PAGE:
by Mairghread Scott Published by First Second Genres: Graphic Novel
Source: Blog Tour Host, Publisher

 

Hi Everyone! I’m super excited to participate in this Science Comics Blog Tour! Thank you :01FirstSecond for setting it up!

 

Today is Mairghread Scott!

 

 

 

 

 

 

 

 

 

 

 

 

 

 

Why is science awesome? 

Because it’s everything. Science explains why the sky is blue and makes cell phones work. Robots are science and baking is science. If you ever wondered why or how something happened…you wanted to learn more science.

 

What makes comics a particularly amazing format to tell science nonfiction in? 

Because it offers a fun, really clear way to see some of this big concepts. Robots in particular are governed by their design and letting you just see how they move and change over time is so much easier than trying to describe it with words alone. Comics are especially great because artists like Jacob can bring so much personality and fun to the science. And having fun is the best way to learn.

 

How did you do research to make your book? 

Robots are always changing, so I had to do a lot of research on books at the library as well as digital archives and sites on the Internet that had the latest up-to-date findings. Fortunately, anyone who builds a robot seems to be anger to talk about it. For example, when I was researching how to build a hobby drone, I watched some of the dozens of videos online of people actually building drones and compared the different styles and assemblies to find the most common parts.

 

Tell us a little about the process of creating your book! 

Well, I did a lot of research to work up a basic outline of what we wanted to talk about and how many pages it would be. After writing the script, my editor send it to a fact-checker, who made sure we were accurate. We made some changes and then handed it off to Jacob who drew out very rough sketches called thumbnails, then refined them in the “pencils” stage, then we got the final image in “inks” and the colorist added color to it. Finally the letterer took my script and put in the captions and speech bubbles I wrote onto the art. We did a final fact-check and proofread and sent it out! Simple, huh?

 

What’s the coolest thing you learned while you were researching your book? 

That the first robots date all the way back to Ancient Greece and that robots are mentioned in The Iliad.

 

What’s the toughest part of turning science research into a comic? 

In Robots and Drones it was difficult to break down some of the more complex ideas into things kids could understand. Robotics is always changing so even some basic definitions, like what is a robot or a drone, aren’t always agreed on. But with a lot of help from various experts I think we were able to give kids the basics so they feel confident enough to tackle the science of robotics themselves.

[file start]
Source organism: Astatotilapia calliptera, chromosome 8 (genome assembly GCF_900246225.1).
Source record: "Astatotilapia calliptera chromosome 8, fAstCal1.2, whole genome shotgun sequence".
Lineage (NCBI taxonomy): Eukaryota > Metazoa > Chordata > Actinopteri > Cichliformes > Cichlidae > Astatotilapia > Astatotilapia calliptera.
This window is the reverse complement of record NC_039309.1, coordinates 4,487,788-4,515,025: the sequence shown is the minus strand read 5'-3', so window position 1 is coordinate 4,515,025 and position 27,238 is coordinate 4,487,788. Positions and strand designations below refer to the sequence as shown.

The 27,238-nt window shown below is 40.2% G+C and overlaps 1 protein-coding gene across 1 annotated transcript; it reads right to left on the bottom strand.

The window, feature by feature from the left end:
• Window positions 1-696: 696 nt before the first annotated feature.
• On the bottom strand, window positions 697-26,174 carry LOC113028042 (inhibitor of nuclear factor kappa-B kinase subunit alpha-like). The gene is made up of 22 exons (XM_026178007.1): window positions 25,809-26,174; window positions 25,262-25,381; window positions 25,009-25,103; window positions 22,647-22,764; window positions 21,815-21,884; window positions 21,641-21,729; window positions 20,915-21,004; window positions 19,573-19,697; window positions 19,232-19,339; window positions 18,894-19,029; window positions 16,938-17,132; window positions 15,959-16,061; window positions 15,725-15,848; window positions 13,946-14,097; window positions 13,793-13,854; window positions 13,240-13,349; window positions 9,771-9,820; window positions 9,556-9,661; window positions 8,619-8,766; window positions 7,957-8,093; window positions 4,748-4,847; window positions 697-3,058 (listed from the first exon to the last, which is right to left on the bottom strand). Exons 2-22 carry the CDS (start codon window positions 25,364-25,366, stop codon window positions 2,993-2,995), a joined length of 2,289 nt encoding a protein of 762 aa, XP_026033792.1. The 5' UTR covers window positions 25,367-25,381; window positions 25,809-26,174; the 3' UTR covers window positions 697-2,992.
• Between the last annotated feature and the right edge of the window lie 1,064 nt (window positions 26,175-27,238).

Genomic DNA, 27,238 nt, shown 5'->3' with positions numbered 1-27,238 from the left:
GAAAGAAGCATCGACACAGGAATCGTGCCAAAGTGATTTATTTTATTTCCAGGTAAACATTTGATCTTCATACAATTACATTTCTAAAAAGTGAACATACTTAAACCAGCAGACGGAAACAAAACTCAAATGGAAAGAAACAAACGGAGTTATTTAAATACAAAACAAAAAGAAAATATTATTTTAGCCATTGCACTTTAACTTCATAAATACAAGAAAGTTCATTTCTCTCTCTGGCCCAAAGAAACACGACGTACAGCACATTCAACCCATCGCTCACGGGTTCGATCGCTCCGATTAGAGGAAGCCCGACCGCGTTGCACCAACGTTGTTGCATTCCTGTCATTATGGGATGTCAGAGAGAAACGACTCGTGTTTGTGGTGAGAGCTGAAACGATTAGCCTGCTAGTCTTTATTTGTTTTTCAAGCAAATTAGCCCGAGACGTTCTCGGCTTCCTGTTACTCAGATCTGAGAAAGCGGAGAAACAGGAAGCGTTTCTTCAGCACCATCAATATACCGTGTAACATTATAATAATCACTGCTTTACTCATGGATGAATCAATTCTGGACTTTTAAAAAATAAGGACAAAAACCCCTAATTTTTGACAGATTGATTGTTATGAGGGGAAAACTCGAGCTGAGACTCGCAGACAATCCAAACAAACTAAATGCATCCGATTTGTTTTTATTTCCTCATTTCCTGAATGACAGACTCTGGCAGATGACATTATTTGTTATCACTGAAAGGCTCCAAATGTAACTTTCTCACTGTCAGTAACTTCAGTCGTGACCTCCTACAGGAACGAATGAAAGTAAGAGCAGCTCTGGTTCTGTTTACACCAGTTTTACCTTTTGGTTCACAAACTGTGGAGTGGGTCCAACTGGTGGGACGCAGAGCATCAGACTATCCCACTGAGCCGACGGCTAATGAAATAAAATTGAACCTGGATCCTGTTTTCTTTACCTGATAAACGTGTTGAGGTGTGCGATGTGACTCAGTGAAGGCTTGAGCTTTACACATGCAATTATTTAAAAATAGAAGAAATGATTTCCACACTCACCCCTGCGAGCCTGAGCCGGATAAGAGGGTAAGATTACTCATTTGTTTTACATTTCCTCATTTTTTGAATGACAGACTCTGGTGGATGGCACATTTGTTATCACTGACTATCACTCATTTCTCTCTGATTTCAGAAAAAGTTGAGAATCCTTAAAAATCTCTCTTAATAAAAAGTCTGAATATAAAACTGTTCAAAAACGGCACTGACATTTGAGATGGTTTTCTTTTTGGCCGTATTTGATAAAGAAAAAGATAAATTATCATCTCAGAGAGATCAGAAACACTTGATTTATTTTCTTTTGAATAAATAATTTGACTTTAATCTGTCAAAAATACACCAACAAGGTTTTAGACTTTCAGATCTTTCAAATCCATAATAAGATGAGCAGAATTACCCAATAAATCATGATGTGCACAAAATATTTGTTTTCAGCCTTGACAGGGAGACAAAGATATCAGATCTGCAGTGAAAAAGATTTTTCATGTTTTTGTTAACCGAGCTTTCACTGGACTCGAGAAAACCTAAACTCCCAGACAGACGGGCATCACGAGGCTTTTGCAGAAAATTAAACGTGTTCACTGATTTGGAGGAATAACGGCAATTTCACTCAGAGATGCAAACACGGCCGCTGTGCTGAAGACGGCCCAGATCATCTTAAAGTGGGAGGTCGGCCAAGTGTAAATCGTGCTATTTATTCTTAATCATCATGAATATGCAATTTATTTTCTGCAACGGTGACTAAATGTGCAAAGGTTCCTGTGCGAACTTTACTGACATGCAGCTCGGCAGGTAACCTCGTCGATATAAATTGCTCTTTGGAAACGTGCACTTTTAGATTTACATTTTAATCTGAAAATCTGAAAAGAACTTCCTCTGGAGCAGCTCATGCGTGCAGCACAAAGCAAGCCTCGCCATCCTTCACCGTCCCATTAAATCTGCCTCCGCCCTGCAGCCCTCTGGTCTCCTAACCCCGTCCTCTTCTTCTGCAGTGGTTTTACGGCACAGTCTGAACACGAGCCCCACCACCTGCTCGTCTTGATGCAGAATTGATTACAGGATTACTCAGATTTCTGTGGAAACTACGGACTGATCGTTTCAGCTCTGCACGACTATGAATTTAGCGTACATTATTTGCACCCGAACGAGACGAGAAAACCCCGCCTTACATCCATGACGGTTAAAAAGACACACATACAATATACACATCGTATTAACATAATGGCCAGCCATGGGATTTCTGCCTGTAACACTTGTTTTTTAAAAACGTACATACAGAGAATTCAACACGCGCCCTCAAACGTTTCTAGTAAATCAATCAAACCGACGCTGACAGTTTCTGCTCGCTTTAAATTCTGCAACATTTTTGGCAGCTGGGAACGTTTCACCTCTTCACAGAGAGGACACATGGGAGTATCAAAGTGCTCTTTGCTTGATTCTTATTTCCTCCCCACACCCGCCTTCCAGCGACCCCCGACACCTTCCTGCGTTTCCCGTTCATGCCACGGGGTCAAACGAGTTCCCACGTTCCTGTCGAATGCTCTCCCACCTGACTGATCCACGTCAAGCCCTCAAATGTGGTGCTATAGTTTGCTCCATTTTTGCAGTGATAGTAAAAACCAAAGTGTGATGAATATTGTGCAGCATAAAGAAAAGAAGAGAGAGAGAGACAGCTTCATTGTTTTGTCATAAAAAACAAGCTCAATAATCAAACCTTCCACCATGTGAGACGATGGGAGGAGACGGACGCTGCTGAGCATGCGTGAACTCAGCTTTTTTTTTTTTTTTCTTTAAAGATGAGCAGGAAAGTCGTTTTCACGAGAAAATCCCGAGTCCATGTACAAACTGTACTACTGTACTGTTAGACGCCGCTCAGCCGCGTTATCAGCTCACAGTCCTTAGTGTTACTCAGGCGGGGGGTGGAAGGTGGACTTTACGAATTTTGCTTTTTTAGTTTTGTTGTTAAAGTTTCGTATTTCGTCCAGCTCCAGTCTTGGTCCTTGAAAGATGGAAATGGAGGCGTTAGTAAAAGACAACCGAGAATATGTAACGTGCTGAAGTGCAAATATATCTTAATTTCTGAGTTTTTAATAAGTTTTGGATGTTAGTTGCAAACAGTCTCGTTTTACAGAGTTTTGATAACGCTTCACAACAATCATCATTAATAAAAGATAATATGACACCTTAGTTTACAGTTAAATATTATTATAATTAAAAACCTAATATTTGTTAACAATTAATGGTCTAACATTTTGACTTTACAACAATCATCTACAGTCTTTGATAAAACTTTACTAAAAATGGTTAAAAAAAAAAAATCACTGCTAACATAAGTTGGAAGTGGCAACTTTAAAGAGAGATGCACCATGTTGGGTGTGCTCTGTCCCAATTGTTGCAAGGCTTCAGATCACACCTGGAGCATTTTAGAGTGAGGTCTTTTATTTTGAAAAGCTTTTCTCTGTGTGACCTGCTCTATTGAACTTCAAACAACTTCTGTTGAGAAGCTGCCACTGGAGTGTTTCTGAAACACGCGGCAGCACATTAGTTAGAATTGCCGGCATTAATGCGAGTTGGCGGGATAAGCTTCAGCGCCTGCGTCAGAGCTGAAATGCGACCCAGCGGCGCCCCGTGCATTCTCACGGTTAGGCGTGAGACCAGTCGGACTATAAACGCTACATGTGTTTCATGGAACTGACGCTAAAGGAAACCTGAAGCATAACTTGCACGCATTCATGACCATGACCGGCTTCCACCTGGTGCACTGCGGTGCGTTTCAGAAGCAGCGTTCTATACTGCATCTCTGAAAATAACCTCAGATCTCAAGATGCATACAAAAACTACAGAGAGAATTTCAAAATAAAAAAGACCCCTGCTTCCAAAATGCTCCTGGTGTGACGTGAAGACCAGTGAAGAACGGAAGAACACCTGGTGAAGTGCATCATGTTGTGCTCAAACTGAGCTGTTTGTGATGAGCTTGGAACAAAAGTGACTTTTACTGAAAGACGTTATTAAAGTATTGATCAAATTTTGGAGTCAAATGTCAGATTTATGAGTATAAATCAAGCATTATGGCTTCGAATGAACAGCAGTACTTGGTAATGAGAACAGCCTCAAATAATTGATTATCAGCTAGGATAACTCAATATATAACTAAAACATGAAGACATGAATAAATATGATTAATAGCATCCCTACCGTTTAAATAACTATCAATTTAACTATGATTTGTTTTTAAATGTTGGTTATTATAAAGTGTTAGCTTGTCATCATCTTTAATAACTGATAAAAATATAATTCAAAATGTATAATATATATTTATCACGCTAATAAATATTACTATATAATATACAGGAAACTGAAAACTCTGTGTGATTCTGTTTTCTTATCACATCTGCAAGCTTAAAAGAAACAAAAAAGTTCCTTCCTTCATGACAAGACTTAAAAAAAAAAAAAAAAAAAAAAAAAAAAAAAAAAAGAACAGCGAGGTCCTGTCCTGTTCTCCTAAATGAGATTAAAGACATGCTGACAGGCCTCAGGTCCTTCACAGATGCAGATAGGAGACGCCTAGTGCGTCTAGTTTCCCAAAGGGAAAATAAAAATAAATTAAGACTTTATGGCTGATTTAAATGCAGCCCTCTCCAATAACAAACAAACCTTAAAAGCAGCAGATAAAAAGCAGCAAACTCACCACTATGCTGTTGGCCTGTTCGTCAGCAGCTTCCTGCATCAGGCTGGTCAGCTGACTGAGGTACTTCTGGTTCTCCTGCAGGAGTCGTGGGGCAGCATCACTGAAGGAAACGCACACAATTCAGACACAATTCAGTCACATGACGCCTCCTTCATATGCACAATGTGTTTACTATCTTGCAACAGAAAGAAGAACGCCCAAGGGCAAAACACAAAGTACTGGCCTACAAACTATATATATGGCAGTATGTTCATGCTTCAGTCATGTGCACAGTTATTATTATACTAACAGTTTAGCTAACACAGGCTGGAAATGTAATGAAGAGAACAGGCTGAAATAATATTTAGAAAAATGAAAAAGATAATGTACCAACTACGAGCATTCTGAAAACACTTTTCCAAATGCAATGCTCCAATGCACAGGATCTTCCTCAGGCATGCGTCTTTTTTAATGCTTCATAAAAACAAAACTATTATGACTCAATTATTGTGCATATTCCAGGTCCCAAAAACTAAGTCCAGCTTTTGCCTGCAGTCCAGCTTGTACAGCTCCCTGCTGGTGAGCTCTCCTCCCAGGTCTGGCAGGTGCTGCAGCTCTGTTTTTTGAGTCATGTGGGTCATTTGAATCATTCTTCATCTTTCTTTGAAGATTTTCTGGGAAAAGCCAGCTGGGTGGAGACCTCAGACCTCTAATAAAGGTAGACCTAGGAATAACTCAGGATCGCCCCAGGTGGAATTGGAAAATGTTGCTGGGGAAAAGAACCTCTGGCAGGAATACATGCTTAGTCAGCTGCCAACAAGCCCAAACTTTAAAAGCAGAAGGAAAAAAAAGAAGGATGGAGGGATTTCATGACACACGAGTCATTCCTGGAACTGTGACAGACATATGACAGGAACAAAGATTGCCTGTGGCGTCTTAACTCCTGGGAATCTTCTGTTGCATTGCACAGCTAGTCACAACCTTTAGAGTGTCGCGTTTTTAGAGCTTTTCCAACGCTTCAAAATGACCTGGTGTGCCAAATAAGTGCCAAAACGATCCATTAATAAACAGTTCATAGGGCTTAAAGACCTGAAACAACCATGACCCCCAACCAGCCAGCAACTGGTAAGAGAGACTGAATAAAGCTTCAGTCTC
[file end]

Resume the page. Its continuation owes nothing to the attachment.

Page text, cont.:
Have you always loved science since you were a kid? 

Nope. Haha. OF COURSE! I watched NOVA. I took advanced science courses in high school. But funny enough, I was always scared of robots. Computer science was so crushingly unfriendly to girls when I was growing up. Often things like computer programming and robotics clubs where you were supposed to be able to learn from your peers ended up being guys intentionally trying to make things confusing to show how much smarter than me they were.

 

Of course, when I got to college I did some basic coding and loved it! I had no idea why I’d waited so long to try and pursue computer science and robotics, but by then I was already set on writing as a career.

 

Don’t get me wrong, I love writing! But in a way, this book is my gift to the next little kid who wants to learn more without having people make fun of them for not knowing it all from the start.

 

What do you recommend for kids who want to learn more about science and do more science? 

Don’t be afraid to ask for help and to fail. Especially not in robotics. Robotics is a field with a proud tradition of people trying, and failing, and trying again, and failing in a whole new way. It’s an important part of learning. Some people made small improvements to existing things, some made big leaps forward, but all of them failed a lot before they got anything right. Even robots themselves developed in incremental steps, and they’re still nowhere near perfect. So don’t worry if you don’t know something, or you mess up something, or you forget. Get out there and fail! It’s the only real way to succeed.

 

 

 

 

 

 

 

 

 

THANK YOU THANK YOU THANK YOU for joining us!

Be sure to check out the other awesome author interviews on this book blog tour!